As a skateboarder from Northern New Jersey that frequently travels into New York City, I experience a particularly odd change in dynamic over the course of my day trips. With a quick hour’s bus ride, I speed from the openness of suburbia to the hustle of metropolis with a shift that feels more like a trip to a different world, rather than a different state. Maybe this is because I’m usually feverishly jotting down notes or reading skate magazines in preparation for some sort of an interview or meeting or event that I’m headed in to cover. One moment, I put my head down into a notebook full of scribbles, and the next I’m holding my breath to keep from huffing bus fumes in the Port Authority.
On one hand, it’s a blessing to be able to live as close as I do to the New York City skateboarding community. Having the privilege to head in for the day to collaborate with the locals that make it happen and the international passerby’s that stop by is one that I never take for granted.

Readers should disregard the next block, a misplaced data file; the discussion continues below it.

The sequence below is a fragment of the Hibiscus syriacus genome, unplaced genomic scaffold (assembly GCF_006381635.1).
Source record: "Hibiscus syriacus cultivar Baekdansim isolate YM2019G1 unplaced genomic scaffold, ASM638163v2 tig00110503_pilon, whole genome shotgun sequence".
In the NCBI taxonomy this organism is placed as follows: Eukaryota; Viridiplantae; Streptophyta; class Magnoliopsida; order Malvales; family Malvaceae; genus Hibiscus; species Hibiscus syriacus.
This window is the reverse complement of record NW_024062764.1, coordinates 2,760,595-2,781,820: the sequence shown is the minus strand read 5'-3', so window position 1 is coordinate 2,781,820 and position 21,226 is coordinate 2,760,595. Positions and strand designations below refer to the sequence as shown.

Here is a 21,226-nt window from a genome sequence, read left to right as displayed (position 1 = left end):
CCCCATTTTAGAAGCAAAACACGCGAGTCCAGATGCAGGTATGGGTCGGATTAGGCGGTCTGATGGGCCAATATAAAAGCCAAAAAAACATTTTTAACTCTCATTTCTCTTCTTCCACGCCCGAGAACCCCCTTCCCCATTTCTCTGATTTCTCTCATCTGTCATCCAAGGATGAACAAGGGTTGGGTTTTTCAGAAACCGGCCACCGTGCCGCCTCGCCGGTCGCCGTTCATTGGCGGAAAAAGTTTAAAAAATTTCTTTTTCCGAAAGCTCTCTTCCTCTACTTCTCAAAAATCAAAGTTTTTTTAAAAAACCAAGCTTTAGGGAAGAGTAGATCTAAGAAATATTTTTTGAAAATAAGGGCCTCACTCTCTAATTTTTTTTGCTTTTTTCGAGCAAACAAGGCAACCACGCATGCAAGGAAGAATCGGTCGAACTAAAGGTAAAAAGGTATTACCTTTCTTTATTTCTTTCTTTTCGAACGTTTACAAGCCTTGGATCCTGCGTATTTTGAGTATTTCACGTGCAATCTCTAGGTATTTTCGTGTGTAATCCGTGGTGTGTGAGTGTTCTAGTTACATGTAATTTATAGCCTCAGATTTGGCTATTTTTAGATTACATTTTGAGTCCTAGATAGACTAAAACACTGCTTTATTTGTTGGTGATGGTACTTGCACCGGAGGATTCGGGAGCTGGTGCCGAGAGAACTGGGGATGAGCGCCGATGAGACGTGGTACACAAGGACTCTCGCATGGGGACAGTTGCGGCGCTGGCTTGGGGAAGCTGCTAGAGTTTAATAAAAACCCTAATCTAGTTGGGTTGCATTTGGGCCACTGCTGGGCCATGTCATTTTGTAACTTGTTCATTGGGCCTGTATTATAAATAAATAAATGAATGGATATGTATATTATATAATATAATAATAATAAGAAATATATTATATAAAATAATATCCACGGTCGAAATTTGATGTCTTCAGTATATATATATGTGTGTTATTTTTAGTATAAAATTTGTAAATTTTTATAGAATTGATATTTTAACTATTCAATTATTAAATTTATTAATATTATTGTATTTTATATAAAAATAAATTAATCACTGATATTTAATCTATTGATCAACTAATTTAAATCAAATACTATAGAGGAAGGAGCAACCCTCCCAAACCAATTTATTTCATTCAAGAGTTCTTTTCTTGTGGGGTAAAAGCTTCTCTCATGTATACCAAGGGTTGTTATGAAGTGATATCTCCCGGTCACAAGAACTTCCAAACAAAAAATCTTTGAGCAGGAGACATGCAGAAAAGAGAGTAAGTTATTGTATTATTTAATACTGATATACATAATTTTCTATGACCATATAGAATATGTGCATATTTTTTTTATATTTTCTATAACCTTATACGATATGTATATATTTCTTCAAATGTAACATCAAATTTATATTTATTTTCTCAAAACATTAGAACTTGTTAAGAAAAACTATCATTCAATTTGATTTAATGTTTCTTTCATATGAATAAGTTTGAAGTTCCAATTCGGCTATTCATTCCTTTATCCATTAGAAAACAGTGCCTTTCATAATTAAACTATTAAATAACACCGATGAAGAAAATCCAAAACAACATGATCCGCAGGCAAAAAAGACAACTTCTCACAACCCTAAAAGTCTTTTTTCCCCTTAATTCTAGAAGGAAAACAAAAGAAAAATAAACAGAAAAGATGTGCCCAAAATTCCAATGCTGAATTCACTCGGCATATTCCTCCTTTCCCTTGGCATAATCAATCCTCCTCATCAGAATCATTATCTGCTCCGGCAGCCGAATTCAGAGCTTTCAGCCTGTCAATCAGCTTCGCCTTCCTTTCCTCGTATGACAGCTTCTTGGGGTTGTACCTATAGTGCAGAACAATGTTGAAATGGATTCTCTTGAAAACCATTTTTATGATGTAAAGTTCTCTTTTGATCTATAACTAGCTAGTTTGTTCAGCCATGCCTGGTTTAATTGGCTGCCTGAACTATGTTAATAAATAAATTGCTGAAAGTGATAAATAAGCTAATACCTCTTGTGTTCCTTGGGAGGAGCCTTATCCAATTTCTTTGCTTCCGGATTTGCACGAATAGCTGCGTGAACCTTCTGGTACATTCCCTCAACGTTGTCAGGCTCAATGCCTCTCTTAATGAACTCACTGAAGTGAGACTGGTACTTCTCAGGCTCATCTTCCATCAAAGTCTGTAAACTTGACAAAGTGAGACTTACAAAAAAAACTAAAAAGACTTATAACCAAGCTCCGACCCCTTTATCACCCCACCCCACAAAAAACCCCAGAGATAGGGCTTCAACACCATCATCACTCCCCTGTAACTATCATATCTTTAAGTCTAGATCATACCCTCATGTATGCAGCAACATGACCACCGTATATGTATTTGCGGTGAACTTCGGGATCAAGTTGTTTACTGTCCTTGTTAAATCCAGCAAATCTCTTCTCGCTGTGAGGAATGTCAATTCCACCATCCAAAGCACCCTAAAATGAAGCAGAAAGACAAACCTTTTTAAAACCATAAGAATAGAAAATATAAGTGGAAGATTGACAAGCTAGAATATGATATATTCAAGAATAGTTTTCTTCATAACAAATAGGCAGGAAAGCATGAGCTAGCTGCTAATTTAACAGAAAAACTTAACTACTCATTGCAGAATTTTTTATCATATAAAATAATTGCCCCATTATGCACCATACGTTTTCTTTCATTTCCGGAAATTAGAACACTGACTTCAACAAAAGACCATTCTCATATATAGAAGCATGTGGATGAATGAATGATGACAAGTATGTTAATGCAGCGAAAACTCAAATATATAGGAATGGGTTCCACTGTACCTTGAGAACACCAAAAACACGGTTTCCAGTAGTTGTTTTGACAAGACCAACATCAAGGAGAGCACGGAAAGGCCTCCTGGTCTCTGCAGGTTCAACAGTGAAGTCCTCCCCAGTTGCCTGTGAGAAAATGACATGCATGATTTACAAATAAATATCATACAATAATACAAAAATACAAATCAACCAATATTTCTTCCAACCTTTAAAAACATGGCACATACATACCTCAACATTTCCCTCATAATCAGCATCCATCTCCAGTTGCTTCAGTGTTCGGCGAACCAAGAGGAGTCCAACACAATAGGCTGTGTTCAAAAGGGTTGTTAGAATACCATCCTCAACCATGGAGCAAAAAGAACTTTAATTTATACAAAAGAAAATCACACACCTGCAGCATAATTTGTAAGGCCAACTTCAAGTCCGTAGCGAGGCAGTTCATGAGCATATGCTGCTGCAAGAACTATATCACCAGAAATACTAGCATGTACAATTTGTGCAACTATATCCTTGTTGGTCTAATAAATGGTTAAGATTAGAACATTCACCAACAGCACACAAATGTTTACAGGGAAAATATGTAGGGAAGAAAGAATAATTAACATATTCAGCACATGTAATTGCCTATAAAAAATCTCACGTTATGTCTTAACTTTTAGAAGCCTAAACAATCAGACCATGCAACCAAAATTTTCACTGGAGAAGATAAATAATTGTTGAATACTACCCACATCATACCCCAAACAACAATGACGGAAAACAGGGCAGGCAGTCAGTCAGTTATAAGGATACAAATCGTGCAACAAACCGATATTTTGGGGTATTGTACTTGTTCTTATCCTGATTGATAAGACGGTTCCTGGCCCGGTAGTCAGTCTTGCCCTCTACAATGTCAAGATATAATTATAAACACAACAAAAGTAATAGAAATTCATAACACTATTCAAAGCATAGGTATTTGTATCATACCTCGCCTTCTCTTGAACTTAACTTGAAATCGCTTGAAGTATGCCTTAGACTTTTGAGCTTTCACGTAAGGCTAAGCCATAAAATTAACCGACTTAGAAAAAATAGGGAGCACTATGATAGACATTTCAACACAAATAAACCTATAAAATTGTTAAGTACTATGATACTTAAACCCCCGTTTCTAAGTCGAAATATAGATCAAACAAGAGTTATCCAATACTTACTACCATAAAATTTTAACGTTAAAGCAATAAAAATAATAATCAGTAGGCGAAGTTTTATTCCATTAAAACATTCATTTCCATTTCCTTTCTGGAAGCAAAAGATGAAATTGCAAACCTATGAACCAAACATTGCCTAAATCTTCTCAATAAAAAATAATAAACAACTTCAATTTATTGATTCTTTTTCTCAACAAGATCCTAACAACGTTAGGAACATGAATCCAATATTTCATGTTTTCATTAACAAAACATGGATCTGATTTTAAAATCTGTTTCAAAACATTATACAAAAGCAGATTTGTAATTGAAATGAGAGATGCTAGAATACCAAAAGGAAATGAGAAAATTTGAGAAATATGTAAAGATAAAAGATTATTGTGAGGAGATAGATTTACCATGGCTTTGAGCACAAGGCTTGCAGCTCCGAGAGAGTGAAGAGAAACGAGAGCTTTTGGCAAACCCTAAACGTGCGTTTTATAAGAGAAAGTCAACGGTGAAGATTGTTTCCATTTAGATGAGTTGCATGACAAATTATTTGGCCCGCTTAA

On the other hand, this creates a situation where I often feel as though I only make my way into the greatest city in the world when I need to take care of business. In those moments, the journey from Fairfield through Secaucus becomes a waiting game where my stomach turns with the fear of being unprepared and my mind races with the trepidation of not being able to execute the project that I promised to my subjects and to my superiors.
This is precisely why a passing Instagram post from Valeria Kechichian, Founder and CEO of the Longboard Girls Crew jumped out to me as an opportunity to make the most of a fellow skateboarder’s pass through New York, and break my routine of nerve-wrecking public transportation rides. Valeria and I have known each other for a few months now, and are already well aware of each other’s work: she, a confident and outspoken activist for women’s empowerment and me, an amateur writer whose lack of literary prowess is at least masked by the energy of attempting to get published as much as possible. Wanting to strike up a face-to-face, I proposed meet up somewhere in Brooklyn. Ever the socialite, Valeria kindly accepted and picked out a suitable coffee spot.